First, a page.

If I were reporting a story about social welfare programs in the city and wanted to talk to a source who could cite chapter and verse on how the de Blasio administration was or wasn’t fulfilling its moral and legal commitment to the poor, I’d call Steve Banks, the Legal Aid big-wig who for my entire career has been a monitor and critic of the Giuliani and Bloomberg administration’s approach to welfare, food stamps, homeless shelters and other threads of the safety net.

That phone call will be awkward now, because Banks will be running that policy for de Blasio, who on Friday named him the head of the Human Resources Administration.

A cynic might dismiss the move as shrewd politics: neutralize your most likely critic by making him your right-hand man. But there are plenty of other very vocal advocates in the city who will seamlessly continue their watchdog duties without Banks at their side. A more fair reading of the move is that this is de Blasio understanding that while some agencies are prepared to follow his more progressive marching orders—and therefore can be led by the kind of veteran insiders the mayor has appointed to lead them—HRA needs a deeper reorientation.

As Banks put it yesterday, “The impact that HRA has on the lives of very vulnerable children and adults in this city is really limitless. It’s there to be a helping hand and it should be a helping hand. Unfortunately, over the years it hasn’t been a helping hand for people that desperately need help…”

Under Mayor Bloomberg, HRA kept finger-imaging food-stamp applicants even after the federal agency that oversees the nutrition program, USDA, asked it to stop. Bloomberg refused to apply for a waiver to let more jobless adults without disabilities or kids get food stamps. The waiver was open to all counties with high unemployment, and New York easily qualified, but the mayor refused—even when his own aides wanted to do it, and, later, even when the post-recession stimulus bill made the waiver open to every city. Welfare rolls were static or even fell during the economic crisis, as lines at pantries grew and homeless shelter populations swelled, but the previous administration took the shrinking beneficiary population as a feather in its cap. And when the Bloomberg administration launched its much-ballyhooed effort to reduce poverty, HRA—the city’s welfare agency—bizarrely was not at the table.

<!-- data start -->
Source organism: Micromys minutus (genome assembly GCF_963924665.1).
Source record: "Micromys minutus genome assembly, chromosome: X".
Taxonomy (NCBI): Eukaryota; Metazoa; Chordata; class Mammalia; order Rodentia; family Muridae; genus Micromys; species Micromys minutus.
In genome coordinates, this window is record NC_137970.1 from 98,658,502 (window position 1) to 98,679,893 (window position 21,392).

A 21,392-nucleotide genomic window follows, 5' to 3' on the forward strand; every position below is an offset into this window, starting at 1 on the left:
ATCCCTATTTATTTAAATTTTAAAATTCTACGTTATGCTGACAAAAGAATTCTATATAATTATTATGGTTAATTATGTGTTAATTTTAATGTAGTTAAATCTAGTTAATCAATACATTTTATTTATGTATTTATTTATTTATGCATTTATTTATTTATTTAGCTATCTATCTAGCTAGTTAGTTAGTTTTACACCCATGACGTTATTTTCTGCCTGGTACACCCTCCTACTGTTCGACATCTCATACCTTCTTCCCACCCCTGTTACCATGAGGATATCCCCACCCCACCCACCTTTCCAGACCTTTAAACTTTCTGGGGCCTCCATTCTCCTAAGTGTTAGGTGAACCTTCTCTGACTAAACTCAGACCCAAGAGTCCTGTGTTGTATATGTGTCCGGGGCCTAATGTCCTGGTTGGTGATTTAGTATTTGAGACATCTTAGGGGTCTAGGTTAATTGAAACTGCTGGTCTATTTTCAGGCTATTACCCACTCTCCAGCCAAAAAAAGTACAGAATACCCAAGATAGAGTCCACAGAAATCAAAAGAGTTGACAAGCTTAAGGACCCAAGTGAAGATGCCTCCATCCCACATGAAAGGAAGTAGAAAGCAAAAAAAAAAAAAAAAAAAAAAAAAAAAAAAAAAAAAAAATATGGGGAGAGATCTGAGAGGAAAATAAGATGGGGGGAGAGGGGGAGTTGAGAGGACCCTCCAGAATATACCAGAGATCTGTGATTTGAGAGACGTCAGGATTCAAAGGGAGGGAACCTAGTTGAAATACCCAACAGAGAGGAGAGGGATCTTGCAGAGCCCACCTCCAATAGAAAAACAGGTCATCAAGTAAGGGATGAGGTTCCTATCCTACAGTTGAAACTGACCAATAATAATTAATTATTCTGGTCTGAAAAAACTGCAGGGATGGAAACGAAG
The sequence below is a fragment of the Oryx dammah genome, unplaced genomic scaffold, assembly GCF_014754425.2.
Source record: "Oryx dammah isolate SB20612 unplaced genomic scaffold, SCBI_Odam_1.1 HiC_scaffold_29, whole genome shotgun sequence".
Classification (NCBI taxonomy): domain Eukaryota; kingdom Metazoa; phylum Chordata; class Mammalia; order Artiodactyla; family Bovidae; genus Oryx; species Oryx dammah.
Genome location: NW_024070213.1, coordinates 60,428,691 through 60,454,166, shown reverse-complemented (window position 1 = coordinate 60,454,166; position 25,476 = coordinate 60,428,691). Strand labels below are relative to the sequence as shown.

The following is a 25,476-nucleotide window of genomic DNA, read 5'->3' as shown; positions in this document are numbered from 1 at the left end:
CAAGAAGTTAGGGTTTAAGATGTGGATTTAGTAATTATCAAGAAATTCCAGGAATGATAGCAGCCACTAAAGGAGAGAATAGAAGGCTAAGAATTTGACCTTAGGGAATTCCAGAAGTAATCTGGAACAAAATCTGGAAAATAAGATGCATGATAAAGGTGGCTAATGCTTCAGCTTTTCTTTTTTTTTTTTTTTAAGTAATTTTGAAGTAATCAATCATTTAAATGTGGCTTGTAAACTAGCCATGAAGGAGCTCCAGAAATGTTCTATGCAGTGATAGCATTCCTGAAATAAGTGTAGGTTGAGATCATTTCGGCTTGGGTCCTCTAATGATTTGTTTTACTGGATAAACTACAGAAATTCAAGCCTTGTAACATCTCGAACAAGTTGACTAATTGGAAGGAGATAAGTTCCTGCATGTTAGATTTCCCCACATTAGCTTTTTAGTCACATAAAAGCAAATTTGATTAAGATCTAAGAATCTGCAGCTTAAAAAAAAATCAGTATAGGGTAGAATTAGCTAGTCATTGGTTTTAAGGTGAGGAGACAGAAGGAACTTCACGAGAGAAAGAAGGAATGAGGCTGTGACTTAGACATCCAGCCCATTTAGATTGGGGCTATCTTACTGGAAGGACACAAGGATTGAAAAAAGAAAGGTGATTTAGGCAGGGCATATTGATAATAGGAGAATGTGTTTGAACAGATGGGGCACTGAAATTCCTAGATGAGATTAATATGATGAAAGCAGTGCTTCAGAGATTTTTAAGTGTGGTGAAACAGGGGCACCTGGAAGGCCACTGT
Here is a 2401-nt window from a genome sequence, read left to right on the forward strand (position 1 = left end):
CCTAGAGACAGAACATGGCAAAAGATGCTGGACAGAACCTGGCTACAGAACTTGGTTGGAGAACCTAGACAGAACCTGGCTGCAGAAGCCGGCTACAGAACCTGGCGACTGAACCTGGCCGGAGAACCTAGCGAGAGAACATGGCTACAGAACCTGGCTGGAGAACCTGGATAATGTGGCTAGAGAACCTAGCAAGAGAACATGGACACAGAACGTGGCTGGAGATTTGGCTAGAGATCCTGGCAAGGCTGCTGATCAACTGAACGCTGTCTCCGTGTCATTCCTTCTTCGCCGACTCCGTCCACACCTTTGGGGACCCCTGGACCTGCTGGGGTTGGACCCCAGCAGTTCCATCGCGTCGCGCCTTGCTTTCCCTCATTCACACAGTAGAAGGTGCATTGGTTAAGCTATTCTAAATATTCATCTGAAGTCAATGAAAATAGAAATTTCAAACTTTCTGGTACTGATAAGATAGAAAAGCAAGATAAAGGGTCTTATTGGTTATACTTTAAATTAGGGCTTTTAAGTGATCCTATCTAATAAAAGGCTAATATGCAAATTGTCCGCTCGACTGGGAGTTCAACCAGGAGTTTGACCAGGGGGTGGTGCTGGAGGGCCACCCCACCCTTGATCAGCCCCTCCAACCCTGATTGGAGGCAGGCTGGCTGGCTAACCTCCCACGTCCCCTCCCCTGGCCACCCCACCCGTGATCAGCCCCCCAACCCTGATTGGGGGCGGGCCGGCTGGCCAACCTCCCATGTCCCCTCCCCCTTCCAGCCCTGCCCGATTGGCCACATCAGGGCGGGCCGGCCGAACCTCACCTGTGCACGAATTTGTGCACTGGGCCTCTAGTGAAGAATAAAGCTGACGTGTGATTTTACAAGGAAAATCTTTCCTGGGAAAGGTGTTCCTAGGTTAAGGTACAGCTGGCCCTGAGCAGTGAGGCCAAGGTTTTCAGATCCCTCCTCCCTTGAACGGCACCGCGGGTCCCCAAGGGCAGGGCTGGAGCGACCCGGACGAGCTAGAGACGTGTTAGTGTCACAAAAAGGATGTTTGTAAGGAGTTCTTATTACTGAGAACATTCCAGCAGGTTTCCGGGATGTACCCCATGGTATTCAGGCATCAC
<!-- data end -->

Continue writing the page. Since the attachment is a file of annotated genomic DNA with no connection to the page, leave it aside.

As City Limits’s Neil de Mause reported three years ago, it’s hard for those of us who live comfortably to understand the outsize role HRA plays in the lives of the city’s 1.6 million poor people. HRA appointments and paperwork requirements can dominate poor people’s schedules, and its decisions on benefits and penalties are of extraordinary consequence.

If the city is serious about reducing inequality, and understands that government’s best tools for doing so are those that affect the low end of the population’s income distribution, HRA has to be part of the picture. The appointment of Banks suggests it will be. Said Banks:

we need to understand who it is that the agency is serving. The agency is serving people that are cycling in and out of low-wage work and are coming to the agency to get one-shot rent arrears [assistance] and things of that nature to keep a roof over their heads and keep them out of the shelter system. To an extent we have bureaucratic obstacles that were from another era, when the population was different and the ideologies were different, we have to look at all those barriers and see which one should be taken down in order to have proper policies that are aligned with the mayor’s values and the mayor’s goals.

Banks also put it this way: “We have to make sure that people are treated as human beings.”